Afghan Women’s Rights See Gains But Remain Fragile – Matin Yaqubi, Afghanistan

Source: The Independent

Source: The Independent

A group of male Afghan women’s rights activists previously marched in Kabul dressed from head-to-toe in blue burqa in order to campaign for women’s rights. The group of 20 men walked through the capital Kabul to draw attention to women’s rights in Afghanistan ahead of international women’s day. The burqa covers the entire body with a mesh window to see through. The men were carrying signs saying “equality” and “don’t tell women what to wear, you should cover your eyes.” During the Taliban rule, they women were forced to wear burqa in public which still remains common in many parts of Afghanistan. If you think about Afghan women now, you might recall pictures of women wearing burqa or some of the most famous pictures like National Geographic photograph “the Afghan girl.”

It hasn’t been always this way. Before the 1979 invasion, many women were free to wear anything or go wherever they wanted. Women’s rights were progressing in Afghanistan during the 20th Century. Afghan women were first allowed to vote in 1919, a year after women in UK and USA were eligible for voting rights. In the 1950, the government abolished the gender separation; in the 1960s the government established a constitution which brought equality in several areas of life including participation of women in politics. When the Taliban rule started in the 1990s; women were denied their rights. Girls were not allowed to go to school, women were banned from going to work and banned from leaving their house without a male companion. They were forced to wear the burqas, they were not allowed to get involved in politics. If women disobeyed any of these laws they were punished harshly.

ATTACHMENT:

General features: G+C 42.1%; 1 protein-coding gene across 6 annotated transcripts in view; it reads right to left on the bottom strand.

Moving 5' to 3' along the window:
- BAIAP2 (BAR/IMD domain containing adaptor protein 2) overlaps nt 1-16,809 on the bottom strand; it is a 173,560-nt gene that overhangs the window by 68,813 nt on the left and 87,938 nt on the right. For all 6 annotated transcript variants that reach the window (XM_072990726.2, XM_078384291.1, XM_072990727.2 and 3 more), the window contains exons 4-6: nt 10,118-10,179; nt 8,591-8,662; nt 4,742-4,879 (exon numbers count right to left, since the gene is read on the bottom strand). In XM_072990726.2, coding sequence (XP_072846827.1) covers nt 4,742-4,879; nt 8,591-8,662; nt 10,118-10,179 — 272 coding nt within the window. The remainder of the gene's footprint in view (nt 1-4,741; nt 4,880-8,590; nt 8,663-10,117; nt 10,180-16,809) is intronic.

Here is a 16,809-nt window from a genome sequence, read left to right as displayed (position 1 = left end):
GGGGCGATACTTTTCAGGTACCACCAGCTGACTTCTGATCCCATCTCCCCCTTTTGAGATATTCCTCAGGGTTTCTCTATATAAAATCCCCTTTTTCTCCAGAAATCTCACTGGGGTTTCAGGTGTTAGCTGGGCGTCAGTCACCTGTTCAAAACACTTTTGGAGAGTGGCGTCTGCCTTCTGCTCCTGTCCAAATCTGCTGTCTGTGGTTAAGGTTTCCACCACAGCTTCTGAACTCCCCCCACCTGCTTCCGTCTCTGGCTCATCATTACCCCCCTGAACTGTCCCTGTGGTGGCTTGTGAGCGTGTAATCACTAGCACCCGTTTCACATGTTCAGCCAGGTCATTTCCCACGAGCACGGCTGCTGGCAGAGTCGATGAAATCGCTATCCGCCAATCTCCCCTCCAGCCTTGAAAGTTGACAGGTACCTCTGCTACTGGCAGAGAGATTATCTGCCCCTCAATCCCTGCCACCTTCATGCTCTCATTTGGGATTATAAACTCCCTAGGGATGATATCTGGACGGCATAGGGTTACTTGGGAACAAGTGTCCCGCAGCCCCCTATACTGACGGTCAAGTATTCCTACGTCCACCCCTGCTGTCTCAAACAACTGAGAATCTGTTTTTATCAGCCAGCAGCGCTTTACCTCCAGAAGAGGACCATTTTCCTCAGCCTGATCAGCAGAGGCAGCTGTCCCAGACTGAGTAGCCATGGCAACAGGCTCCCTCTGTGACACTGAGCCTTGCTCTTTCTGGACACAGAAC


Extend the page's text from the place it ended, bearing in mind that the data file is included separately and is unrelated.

In September, 2001, the US placed huge pressure on the Taliban to turn over Osama Bin Laden in response to the 11 September, 2001. On 7th of October after the Taliban refused to give up on Osama Bin Laden, the US started bombing the Taliban. After the Taliban were removed from power in the last weeks of 2001, many schools were built for girls and women so that they could be able to get back to their work again. A lot of efforts were made towards the progress of equality in the country. The Taliban still has control over some parts of the country. Violence and discrimination against women and girls continues. Efforts are still being made to stop the violence against women in Afghanistan. Afghan women have made many gains in education in the last decade. They are now part of the police and army. However, they still face problems : domestic violence reports have increased; they are not included in the peace process with the Taliban. Street harassment is one of the main problems that Afghan women are facing. Kubra, 24, an Afghan performance artist wore an armor suit with large breasts and buttocks and walked on the streets of Kabul to protest against the street harassment. In Afghanistan, those women who wear burqas still face verbal abuse and harassment on the streets.

Every year the international women’s day is celebrated on 8th of March around the world to empower and inspire women and to celebrate their achievements. In Afghanistan, women’s day is celebrated to increase awareness on gender equality, issues that the Afghan women are facing.

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